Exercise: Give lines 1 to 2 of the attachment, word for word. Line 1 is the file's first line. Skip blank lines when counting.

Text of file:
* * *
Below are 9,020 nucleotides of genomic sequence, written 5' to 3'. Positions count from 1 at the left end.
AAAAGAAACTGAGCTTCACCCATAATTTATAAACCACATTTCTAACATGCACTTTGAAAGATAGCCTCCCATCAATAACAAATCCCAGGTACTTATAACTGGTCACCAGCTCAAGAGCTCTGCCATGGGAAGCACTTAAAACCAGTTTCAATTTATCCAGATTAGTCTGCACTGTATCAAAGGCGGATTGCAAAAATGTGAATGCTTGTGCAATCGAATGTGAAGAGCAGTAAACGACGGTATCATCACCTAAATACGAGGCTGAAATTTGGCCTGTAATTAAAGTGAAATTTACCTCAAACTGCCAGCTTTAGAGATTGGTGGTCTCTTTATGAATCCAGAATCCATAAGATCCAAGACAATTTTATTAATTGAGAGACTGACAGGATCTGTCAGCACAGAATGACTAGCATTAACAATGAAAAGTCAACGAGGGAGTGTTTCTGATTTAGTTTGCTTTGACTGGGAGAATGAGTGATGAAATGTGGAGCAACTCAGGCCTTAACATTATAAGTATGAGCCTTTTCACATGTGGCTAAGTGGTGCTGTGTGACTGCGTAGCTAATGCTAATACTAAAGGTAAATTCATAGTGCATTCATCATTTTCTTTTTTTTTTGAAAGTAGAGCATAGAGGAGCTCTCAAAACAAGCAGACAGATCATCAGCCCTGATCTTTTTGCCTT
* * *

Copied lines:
Below are 9,020 nucleotides of genomic sequence, written 5' to 3'. Positions count from 1 at the left end.
AAAAGAAACTGAGCTTCACCCATAATTTATAAACCACATTTCTAACATGCACTTTGAAAGATAGCCTCCCATCAATAACAAATCCCAGGTACTTATAACTGGTCACCAGCTCAAGAGCTCTGCCATGGGAAGCACTTAAAACCAGTTTCAATTTATCCAGATTAGTCTGCACTGTATCAAAGGCGGATTGCAAAAATGTGAATGCTTGTGCAATCGAATGTGAAGAGCAGTAAACGACGGTATCATCACCTAAATACGAGGCTGAAATTTGGCCTGTAATTAAAGTGAAATTTACCTCAAACTGCCAGCTTTAGAGATTGGTGGTCTCTTTATGAATCCAGAATCCATAAGATCCAAGACAATTTTATTAATTGAGAGACTGACAGGATCTGTCAGCACAGAATGACTAGCATTAACAATGAAAAGTCAACGAGGGAGTGTTTCTGATTTAGTTTGCTTTGACTGGGAGAATGAGTGATGAAATGTGGAGCAACTCAGGCCTTAACATTATAAGTATGAGCCTTTTCACATGTGGCTAAGTGGTGCTGTGTGACTGCGTAGCTAATGCTAATACTAAAGGTAAATTCATAGTGCATTCATCATTTTCTTTTTTTTTTGAAAGTAGAGCATAGAGGAGCTCTCAAAACAAGCAGACAGATCATCAGCCCTGATCTTTTTGCCTT